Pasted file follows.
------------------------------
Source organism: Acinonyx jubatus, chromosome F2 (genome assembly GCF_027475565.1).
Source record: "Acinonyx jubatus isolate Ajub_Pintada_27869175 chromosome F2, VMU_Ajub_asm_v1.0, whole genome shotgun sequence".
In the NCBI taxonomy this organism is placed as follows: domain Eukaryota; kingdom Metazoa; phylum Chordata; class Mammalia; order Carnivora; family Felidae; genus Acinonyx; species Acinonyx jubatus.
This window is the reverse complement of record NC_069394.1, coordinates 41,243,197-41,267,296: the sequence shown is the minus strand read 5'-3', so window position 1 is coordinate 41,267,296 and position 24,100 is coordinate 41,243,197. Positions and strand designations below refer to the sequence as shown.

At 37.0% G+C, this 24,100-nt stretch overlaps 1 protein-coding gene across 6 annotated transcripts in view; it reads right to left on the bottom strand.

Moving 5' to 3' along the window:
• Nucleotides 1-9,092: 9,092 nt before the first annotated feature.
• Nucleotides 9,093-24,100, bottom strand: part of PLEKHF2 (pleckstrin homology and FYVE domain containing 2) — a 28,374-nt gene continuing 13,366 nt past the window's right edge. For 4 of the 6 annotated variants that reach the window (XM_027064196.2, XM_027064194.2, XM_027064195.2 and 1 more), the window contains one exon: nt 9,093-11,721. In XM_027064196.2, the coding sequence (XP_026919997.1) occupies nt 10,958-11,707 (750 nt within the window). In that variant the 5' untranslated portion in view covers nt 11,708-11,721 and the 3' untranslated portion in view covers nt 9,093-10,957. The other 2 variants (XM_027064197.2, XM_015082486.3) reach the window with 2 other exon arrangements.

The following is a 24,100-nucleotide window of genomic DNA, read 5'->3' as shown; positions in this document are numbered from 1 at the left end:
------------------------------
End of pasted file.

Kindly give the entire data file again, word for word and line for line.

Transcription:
Source organism: Acinonyx jubatus, chromosome F2 (genome assembly GCF_027475565.1).
Source record: "Acinonyx jubatus isolate Ajub_Pintada_27869175 chromosome F2, VMU_Ajub_asm_v1.0, whole genome shotgun sequence".
In the NCBI taxonomy this organism is placed as follows: domain Eukaryota; kingdom Metazoa; phylum Chordata; class Mammalia; order Carnivora; family Felidae; genus Acinonyx; species Acinonyx jubatus.
This window is the reverse complement of record NC_069394.1, coordinates 41,243,197-41,267,296: the sequence shown is the minus strand read 5'-3', so window position 1 is coordinate 41,267,296 and position 24,100 is coordinate 41,243,197. Positions and strand designations below refer to the sequence as shown.

At 37.0% G+C, this 24,100-nt stretch overlaps 1 protein-coding gene across 6 annotated transcripts in view; it reads right to left on the bottom strand.

Moving 5' to 3' along the window:
• Nucleotides 1-9,092: 9,092 nt before the first annotated feature.
• Nucleotides 9,093-24,100, bottom strand: part of PLEKHF2 (pleckstrin homology and FYVE domain containing 2) — a 28,374-nt gene continuing 13,366 nt past the window's right edge. For 4 of the 6 annotated variants that reach the window (XM_027064196.2, XM_027064194.2, XM_027064195.2 and 1 more), the window contains one exon: nt 9,093-11,721. In XM_027064196.2, the coding sequence (XP_026919997.1) occupies nt 10,958-11,707 (750 nt within the window). In that variant the 5' untranslated portion in view covers nt 11,708-11,721 and the 3' untranslated portion in view covers nt 9,093-10,957. The other 2 variants (XM_027064197.2, XM_015082486.3) reach the window with 2 other exon arrangements.

The following is a 24,100-nucleotide window of genomic DNA, read 5'->3' as shown; positions in this document are numbered from 1 at the left end: